Last month marked the tenth anniversary of the brutal civil war in Syria. The number of atrocities committed over that span is bewildering. In all probability, every single human rights violation and international crime enshrined in international law has been perpetrated in Syria during the last decade, most repeatedly. Yet ten years on, accountability for those atrocities has been minimal, an embarrassing blemish on the reputation of all states that stand for international justice. Canada’s decision to join an effort to bring Syria to the International Court of Justice (ICJ) over human rights violations and torture won’t change that. But it is an important decision at a crucial juncture for Syria.
On 4 March, the Canadian government announced that it “has requested formal negotiations, under the United Nations Convention Against Torture, to hold Syria accountable for the countless human rights violations it has inflicted on the Syrian people since 2011.” What this means, in short, is that Canada is joining a bold initiative by The Netherlands to eventually bring Syria before the ICJ over the regime of Bashar al-Assad’s wanton programme of systematic torture and atrocity.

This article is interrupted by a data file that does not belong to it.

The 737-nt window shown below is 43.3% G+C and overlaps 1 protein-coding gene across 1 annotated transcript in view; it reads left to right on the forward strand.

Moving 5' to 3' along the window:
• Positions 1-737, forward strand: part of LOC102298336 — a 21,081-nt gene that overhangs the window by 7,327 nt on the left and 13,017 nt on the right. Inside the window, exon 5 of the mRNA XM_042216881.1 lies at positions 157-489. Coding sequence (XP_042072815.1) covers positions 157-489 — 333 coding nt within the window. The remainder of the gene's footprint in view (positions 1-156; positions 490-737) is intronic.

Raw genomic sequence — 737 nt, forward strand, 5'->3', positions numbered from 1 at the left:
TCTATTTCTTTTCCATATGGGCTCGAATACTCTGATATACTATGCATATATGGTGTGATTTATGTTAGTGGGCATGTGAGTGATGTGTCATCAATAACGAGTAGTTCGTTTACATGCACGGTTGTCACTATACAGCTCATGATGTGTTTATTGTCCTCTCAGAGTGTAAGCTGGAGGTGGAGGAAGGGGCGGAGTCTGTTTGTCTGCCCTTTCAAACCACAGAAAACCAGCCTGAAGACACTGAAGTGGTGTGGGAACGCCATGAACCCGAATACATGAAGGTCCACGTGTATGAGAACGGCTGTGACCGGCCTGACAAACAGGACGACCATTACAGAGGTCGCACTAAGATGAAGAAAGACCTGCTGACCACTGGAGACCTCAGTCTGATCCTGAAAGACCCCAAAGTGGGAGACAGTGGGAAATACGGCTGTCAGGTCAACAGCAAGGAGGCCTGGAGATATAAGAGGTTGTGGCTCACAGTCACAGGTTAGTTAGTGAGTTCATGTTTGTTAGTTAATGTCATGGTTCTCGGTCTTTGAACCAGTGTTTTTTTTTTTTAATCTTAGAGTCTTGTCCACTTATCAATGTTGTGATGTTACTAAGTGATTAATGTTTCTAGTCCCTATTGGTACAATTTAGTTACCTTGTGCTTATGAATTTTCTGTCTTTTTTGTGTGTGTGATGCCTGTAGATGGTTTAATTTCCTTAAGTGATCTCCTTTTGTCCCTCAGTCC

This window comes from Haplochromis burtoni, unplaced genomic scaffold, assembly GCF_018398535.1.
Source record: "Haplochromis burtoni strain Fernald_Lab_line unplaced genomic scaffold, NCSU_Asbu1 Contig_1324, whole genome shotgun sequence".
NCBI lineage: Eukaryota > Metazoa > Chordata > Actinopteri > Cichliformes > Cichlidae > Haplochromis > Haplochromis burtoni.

What this does not mean is that any Syrian perpetrator will find themselves hauled before a judge to answer for war crimes, crimes against humanity, or genocide. Canada’s move may end up being largely symbolic. But symbols matter, and right now keeping faith that justice for atrocities in Syria alive is crucial. So too is ensuring that Syria’s government remains a pariah.
An uncomfortable truth for advocates of human dignity and rights is that Assad has effectively won the war in Syria. There will no doubt continue to be intermittent hostilities. But the dream of a democratic Syria without Assad at the helm has largely been quashed – at least for now. A leader with comparable blood on his hands to any dictator or despot in human history is safe, for the time being, in his palaces. And he has friends working for him.
Right now, Russian President Vladimir Putin is working closely with counterparts in Syria to rehabilitate Assad’s reputation. To think that that is impossible is sadly naïve. It’s also potentially dangerous.
Take Libya, for example. Few heads of state have been as castigated as Libya’s Muammar Gaddafi in the 1980s and 1990s. The “mad man” of the Middle East was despised due to his sponsorship of terrorist organizations abroad and his repressive rule at home.Continue reading